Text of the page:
Type II wells are made up of a vertical section, a kick- off point, a build-up section, a tangent section, a drop-off section and a hold section upto target. They are also called S Profile Wells (as they are S - shaped). Like Type I Wells, the Type II wells are drilled vertically from the surface to the kick-off point at a relatively shallow depth. From the kick off point, the well is steadily and smoothly deflected until a maximum angle and the desired direction are achieved (BUILD). The angle and direction are maintained until a specified depth and horizontal departure has been reached (HOLD). Then, the angle is steadily and smoothly dropped (DROP) until the well is near vertical. Finally the angle and direction is maintained till we reach the target depth.
A disadvantage of the Type II is that it will generate more torque and drag for the same horizontal departure.
Usually this method is employed to hit multiple targets or to avoid faulted region or to minimize the inclination in the zone which will be fractured during completion or for sidetracking.

Type III wells are made up of a vertical section, a deep kick off and a build up to target. They are also called Deep Kick off wells or J Profile wells (as they are J - shaped). They are similar to the Type I well except the kickoff point is at a deeper depth. The well is deflected at the kickoff point, and inclination is continually built through the target interval (BUILD). The inclinations are usually high and the horizontal departure low.
This type of well is generally used for multiple sand zones, fault drilling, salt dome drilling, and stratigraphic tests. It is not used very often.

Type IV wells are made up of anyone of the above profiles plus a horizontal section within the reservoir. They are also called Horizontal wells or Horizontal Directional Wells. A horizontal well is a well which can have any one of the above profiles plus a horizontal section within the reservoir.
The horizontal section is usually drilled at 90 degrees and therefore the extra maths involved is quite simple as we only need the measured length of the horizontal section to calculate the total well departure and total measured depth.
The hole total TVD usually remains the same as the TVD of the well at the start of the horizontal section. However, if the horizontal section is not drilled at 90 degrees or there are dip variations within the reservoir, then the total hole TVD will be the sum of the TVD of the horizontal section and the TVD of the rest of the well.
Horizontal drilling is used to produce thin oil zones with water or gas coning problems, used to increase productivity from low permeability reservoirs by increasing the amount of formation exposed to the wellbore, used to maximize production from reservoirs which are not being efficiently drained by vertical wells and to connect the portions of the reservoir that are productive.

Tuesday, April 8, 2014

Wireline Log Quality Control Reference Manual by Schlumberger

This Log Quality Control Reference Manual (LQCRM) is the third edition of the log quality control specifications used by Schlumberger. It concisely provides information for the acquisition of high-quality data at the wellsite and its delivery within defined standards. The LQCRM also facilitates the validation of Schlumberger wireline logs at the wellsite or in the office.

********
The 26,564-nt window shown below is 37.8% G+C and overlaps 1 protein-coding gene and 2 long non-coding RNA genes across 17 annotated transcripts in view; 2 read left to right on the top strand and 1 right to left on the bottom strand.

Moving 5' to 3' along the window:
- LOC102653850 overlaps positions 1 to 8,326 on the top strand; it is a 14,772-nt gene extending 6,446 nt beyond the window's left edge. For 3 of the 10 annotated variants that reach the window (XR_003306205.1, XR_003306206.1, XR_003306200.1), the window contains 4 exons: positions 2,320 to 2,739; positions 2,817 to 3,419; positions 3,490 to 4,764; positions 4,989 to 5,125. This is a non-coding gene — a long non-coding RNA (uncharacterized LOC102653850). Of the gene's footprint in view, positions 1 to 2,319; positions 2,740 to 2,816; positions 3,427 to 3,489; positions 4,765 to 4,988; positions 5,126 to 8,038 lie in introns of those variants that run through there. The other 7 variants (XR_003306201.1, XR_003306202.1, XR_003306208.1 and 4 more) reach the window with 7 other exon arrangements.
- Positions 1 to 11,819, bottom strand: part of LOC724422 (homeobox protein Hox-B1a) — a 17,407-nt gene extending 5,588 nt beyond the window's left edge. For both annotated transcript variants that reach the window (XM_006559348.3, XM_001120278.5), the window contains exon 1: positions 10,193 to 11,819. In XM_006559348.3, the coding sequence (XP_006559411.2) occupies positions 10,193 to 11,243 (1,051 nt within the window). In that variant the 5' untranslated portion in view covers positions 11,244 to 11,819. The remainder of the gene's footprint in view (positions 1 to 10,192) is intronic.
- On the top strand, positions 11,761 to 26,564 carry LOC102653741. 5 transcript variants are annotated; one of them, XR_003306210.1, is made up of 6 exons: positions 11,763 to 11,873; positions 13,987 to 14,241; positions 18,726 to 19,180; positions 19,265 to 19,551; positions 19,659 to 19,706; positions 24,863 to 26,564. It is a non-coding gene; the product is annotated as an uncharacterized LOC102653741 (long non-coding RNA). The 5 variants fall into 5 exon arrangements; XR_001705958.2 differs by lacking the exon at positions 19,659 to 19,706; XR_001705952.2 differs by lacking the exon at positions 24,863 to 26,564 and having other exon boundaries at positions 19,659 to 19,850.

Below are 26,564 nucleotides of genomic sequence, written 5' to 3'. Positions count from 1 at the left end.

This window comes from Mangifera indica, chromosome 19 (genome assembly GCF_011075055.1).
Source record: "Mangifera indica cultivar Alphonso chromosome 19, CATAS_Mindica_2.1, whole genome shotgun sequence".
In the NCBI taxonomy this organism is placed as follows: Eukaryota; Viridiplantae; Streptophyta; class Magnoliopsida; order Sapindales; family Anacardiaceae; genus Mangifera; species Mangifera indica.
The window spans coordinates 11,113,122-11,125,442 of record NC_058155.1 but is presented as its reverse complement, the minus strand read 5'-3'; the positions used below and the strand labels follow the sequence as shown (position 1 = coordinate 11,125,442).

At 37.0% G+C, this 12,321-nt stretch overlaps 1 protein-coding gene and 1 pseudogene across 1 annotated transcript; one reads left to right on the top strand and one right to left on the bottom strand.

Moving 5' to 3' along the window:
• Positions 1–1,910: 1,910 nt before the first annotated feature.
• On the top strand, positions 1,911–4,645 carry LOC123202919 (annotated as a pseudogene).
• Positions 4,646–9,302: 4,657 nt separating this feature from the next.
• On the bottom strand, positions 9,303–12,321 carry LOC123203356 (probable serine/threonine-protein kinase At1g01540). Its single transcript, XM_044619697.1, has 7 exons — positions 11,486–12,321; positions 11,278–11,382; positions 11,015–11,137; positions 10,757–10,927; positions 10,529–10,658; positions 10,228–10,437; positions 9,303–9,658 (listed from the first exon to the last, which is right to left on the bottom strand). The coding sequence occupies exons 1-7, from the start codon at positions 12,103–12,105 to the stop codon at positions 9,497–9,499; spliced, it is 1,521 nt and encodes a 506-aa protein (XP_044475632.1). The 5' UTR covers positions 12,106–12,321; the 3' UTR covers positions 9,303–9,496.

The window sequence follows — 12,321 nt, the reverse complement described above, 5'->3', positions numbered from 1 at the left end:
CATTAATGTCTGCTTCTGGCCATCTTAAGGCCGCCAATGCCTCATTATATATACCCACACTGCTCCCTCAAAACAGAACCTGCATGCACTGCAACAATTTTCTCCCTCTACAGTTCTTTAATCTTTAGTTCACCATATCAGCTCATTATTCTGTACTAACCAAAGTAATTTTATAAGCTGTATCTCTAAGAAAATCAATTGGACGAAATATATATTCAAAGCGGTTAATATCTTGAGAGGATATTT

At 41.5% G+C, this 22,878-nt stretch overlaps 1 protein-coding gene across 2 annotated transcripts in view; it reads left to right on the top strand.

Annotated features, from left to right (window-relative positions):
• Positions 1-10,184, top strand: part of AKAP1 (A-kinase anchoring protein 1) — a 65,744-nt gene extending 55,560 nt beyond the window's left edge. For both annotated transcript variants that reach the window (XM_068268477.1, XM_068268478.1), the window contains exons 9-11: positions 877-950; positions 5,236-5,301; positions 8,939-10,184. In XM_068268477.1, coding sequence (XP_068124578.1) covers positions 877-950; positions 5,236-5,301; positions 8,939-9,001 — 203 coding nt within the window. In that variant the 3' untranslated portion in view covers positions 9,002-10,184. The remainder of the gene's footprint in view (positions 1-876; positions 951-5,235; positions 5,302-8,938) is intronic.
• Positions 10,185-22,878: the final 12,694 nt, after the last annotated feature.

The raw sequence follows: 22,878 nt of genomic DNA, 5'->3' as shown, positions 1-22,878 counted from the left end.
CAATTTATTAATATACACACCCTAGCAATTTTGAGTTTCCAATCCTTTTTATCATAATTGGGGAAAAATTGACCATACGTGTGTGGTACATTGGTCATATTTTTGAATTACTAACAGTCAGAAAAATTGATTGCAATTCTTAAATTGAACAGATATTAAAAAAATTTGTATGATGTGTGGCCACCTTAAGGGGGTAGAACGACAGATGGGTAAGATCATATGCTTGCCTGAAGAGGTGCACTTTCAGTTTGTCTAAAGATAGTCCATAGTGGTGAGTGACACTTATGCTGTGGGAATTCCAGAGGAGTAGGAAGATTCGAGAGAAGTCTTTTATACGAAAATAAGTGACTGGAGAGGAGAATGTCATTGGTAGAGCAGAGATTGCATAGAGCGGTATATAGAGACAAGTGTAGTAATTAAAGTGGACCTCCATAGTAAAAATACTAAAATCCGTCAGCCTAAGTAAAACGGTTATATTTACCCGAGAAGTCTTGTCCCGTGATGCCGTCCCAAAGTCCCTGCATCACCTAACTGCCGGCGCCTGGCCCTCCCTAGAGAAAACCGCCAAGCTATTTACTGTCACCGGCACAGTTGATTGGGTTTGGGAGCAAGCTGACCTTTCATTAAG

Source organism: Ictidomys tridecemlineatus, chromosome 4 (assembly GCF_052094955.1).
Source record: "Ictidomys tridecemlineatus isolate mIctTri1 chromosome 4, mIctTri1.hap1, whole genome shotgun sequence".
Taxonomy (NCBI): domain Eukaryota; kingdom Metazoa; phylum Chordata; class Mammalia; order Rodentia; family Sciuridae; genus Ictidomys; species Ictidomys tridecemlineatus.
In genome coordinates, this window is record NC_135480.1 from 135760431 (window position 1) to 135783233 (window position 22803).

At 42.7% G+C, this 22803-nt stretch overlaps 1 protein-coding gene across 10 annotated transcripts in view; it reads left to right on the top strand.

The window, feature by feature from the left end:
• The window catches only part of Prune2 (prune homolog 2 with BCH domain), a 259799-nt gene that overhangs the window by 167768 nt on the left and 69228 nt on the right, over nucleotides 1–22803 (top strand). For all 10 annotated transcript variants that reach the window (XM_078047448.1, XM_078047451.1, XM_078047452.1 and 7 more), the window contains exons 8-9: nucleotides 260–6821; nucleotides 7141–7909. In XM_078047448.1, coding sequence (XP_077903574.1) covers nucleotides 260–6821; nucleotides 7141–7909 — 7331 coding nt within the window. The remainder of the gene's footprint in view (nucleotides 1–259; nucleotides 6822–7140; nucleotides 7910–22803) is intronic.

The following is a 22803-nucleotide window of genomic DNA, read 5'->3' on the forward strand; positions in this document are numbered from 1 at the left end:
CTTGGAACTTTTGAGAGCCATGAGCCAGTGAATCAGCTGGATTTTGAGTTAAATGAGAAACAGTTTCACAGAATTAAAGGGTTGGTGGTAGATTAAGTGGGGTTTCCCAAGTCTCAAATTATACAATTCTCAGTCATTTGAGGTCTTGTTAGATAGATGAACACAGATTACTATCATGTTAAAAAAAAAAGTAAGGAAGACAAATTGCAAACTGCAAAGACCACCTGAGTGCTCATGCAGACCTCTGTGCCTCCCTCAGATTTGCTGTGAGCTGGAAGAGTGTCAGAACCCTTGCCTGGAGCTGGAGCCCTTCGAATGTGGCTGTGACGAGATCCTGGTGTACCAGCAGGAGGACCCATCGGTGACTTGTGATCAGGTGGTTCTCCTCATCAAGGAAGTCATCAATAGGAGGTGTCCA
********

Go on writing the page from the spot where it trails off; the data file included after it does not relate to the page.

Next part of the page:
Produced by: Schlumberger
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Saturday, April 5, 2014

Oil and gas firms in UK expect jobs growth

Companies in the UK oil and gas sector expect to create up to 39,000 jobs over the next two years.

A survey of 100 companies, commissioned by the Bank of Scotland, found expectations of employment growth had increased since last year.
A clear majority (69%) of executives in the companies were optimistic about their growth prospects in 2014/2015.
A total of 38% of those responding said a shortage of skilled workers would be their greatest challenge.

International expansion was cited as a priority by 64% of those taking part. Key areas for investment were Africa, North America and the Middle East.
Half of the companies said they were already planning to use their expertise by investing abroad

'Expand internationally'

The survey found 46% of companies were already planning further growth in foreign markets over the next 24 months.

The research was carried out by BDRC Continental and companies were chosen to reflect a range of size, location and service type.

A similar study carried out last year indicated companies in the sector would recruit an additional 34,000 people over two years.

Bank of Scotland commercial area director Stuart White, said: "The findings of this report are excellent news for the economy, demonstrating the employment-generating nature of the oil and gas industry now and in the future.

"With most of the UK's oil and gas firms clustered in Aberdeen and the north-east, Scotland should reap the largest share of these new jobs, however other parts of the UK will benefit from expansion plans.

"The report also highlights the growing challenges posed by the lack of a skilled workforce."

Mr White said new specialist apprenticeship schemes could help address the shortfall.